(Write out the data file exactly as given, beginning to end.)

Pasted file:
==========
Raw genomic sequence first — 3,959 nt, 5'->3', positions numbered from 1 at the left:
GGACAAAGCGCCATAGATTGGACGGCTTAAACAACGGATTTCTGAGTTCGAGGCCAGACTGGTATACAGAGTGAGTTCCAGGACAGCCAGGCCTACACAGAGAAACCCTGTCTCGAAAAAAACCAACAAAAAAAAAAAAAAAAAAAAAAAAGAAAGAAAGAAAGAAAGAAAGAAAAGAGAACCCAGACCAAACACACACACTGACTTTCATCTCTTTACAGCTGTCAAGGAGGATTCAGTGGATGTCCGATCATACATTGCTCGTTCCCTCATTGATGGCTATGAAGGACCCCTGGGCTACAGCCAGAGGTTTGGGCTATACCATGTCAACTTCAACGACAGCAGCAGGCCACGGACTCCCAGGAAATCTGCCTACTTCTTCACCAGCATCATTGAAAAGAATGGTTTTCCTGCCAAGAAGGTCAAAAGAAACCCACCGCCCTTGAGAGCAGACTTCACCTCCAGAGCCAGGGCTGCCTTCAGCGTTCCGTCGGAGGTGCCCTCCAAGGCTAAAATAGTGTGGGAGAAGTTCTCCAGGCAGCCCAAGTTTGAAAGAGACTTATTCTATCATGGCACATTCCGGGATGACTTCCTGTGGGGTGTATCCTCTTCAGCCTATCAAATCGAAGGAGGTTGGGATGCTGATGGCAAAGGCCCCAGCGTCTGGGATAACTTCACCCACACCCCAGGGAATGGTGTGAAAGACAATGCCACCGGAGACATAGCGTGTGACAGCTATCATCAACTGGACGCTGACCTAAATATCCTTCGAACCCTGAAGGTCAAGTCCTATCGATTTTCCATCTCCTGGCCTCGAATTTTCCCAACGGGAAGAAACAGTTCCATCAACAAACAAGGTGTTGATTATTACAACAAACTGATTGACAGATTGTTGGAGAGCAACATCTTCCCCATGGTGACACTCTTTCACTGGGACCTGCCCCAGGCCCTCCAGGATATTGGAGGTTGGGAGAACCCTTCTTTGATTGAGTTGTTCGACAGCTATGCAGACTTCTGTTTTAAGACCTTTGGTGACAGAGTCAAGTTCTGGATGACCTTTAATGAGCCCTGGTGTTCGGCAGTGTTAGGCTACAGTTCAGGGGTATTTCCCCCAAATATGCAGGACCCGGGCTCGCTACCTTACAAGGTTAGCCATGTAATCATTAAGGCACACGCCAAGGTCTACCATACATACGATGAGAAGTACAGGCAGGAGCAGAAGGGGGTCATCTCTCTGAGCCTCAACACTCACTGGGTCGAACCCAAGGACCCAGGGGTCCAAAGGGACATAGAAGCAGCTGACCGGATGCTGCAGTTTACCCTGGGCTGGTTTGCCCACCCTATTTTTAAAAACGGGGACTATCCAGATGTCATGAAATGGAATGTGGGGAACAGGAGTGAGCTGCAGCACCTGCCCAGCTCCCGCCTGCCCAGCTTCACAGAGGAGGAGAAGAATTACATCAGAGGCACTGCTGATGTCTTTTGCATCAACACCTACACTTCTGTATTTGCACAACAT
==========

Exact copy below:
Raw genomic sequence first — 3,959 nt, 5'->3', positions numbered from 1 at the left:
GGACAAAGCGCCATAGATTGGACGGCTTAAACAACGGATTTCTGAGTTCGAGGCCAGACTGGTATACAGAGTGAGTTCCAGGACAGCCAGGCCTACACAGAGAAACCCTGTCTCGAAAAAAACCAACAAAAAAAAAAAAAAAAAAAAAAAAGAAAGAAAGAAAGAAAGAAAGAAAAGAGAACCCAGACCAAACACACACACTGACTTTCATCTCTTTACAGCTGTCAAGGAGGATTCAGTGGATGTCCGATCATACATTGCTCGTTCCCTCATTGATGGCTATGAAGGACCCCTGGGCTACAGCCAGAGGTTTGGGCTATACCATGTCAACTTCAACGACAGCAGCAGGCCACGGACTCCCAGGAAATCTGCCTACTTCTTCACCAGCATCATTGAAAAGAATGGTTTTCCTGCCAAGAAGGTCAAAAGAAACCCACCGCCCTTGAGAGCAGACTTCACCTCCAGAGCCAGGGCTGCCTTCAGCGTTCCGTCGGAGGTGCCCTCCAAGGCTAAAATAGTGTGGGAGAAGTTCTCCAGGCAGCCCAAGTTTGAAAGAGACTTATTCTATCATGGCACATTCCGGGATGACTTCCTGTGGGGTGTATCCTCTTCAGCCTATCAAATCGAAGGAGGTTGGGATGCTGATGGCAAAGGCCCCAGCGTCTGGGATAACTTCACCCACACCCCAGGGAATGGTGTGAAAGACAATGCCACCGGAGACATAGCGTGTGACAGCTATCATCAACTGGACGCTGACCTAAATATCCTTCGAACCCTGAAGGTCAAGTCCTATCGATTTTCCATCTCCTGGCCTCGAATTTTCCCAACGGGAAGAAACAGTTCCATCAACAAACAAGGTGTTGATTATTACAACAAACTGATTGACAGATTGTTGGAGAGCAACATCTTCCCCATGGTGACACTCTTTCACTGGGACCTGCCCCAGGCCCTCCAGGATATTGGAGGTTGGGAGAACCCTTCTTTGATTGAGTTGTTCGACAGCTATGCAGACTTCTGTTTTAAGACCTTTGGTGACAGAGTCAAGTTCTGGATGACCTTTAATGAGCCCTGGTGTTCGGCAGTGTTAGGCTACAGTTCAGGGGTATTTCCCCCAAATATGCAGGACCCGGGCTCGCTACCTTACAAGGTTAGCCATGTAATCATTAAGGCACACGCCAAGGTCTACCATACATACGATGAGAAGTACAGGCAGGAGCAGAAGGGGGTCATCTCTCTGAGCCTCAACACTCACTGGGTCGAACCCAAGGACCCAGGGGTCCAAAGGGACATAGAAGCAGCTGACCGGATGCTGCAGTTTACCCTGGGCTGGTTTGCCCACCCTATTTTTAAAAACGGGGACTATCCAGATGTCATGAAATGGAATGTGGGGAACAGGAGTGAGCTGCAGCACCTGCCCAGCTCCCGCCTGCCCAGCTTCACAGAGGAGGAGAAGAATTACATCAGAGGCACTGCTGATGTCTTTTGCATCAACACCTACACTTCTGTATTTGCACAACAT